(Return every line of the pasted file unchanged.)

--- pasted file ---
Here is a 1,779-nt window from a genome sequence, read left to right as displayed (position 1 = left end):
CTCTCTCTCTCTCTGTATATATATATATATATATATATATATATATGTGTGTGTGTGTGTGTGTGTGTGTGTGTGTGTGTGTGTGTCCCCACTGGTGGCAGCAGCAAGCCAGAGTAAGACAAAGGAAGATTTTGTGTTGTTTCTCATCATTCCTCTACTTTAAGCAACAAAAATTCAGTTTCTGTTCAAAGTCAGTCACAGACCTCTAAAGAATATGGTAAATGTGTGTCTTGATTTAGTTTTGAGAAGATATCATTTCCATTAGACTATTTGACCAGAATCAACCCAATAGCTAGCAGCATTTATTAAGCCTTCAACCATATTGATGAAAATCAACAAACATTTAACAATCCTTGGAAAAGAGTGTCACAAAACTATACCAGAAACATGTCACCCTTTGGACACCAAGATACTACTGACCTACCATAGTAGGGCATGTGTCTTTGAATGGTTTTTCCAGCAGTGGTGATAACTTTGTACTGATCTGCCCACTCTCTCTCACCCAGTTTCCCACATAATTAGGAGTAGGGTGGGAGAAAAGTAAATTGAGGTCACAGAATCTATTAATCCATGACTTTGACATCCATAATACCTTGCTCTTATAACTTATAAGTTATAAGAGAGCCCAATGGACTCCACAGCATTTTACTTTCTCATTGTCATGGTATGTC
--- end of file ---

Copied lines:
Here is a 1,779-nt window from a genome sequence, read left to right as displayed (position 1 = left end):
CTCTCTCTCTCTCTGTATATATATATATATATATATATATATATATGTGTGTGTGTGTGTGTGTGTGTGTGTGTGTGTGTGTGTGTCCCCACTGGTGGCAGCAGCAAGCCAGAGTAAGACAAAGGAAGATTTTGTGTTGTTTCTCATCATTCCTCTACTTTAAGCAACAAAAATTCAGTTTCTGTTCAAAGTCAGTCACAGACCTCTAAAGAATATGGTAAATGTGTGTCTTGATTTAGTTTTGAGAAGATATCATTTCCATTAGACTATTTGACCAGAATCAACCCAATAGCTAGCAGCATTTATTAAGCCTTCAACCATATTGATGAAAATCAACAAACATTTAACAATCCTTGGAAAAGAGTGTCACAAAACTATACCAGAAACATGTCACCCTTTGGACACCAAGATACTACTGACCTACCATAGTAGGGCATGTGTCTTTGAATGGTTTTTCCAGCAGTGGTGATAACTTTGTACTGATCTGCCCACTCTCTCTCACCCAGTTTCCCACATAATTAGGAGTAGGGTGGGAGAAAAGTAAATTGAGGTCACAGAATCTATTAATCCATGACTTTGACATCCATAATACCTTGCTCTTATAACTTATAAGTTATAAGAGAGCCCAATGGACTCCACAGCATTTTACTTTCTCATTGTCATGGTATGTC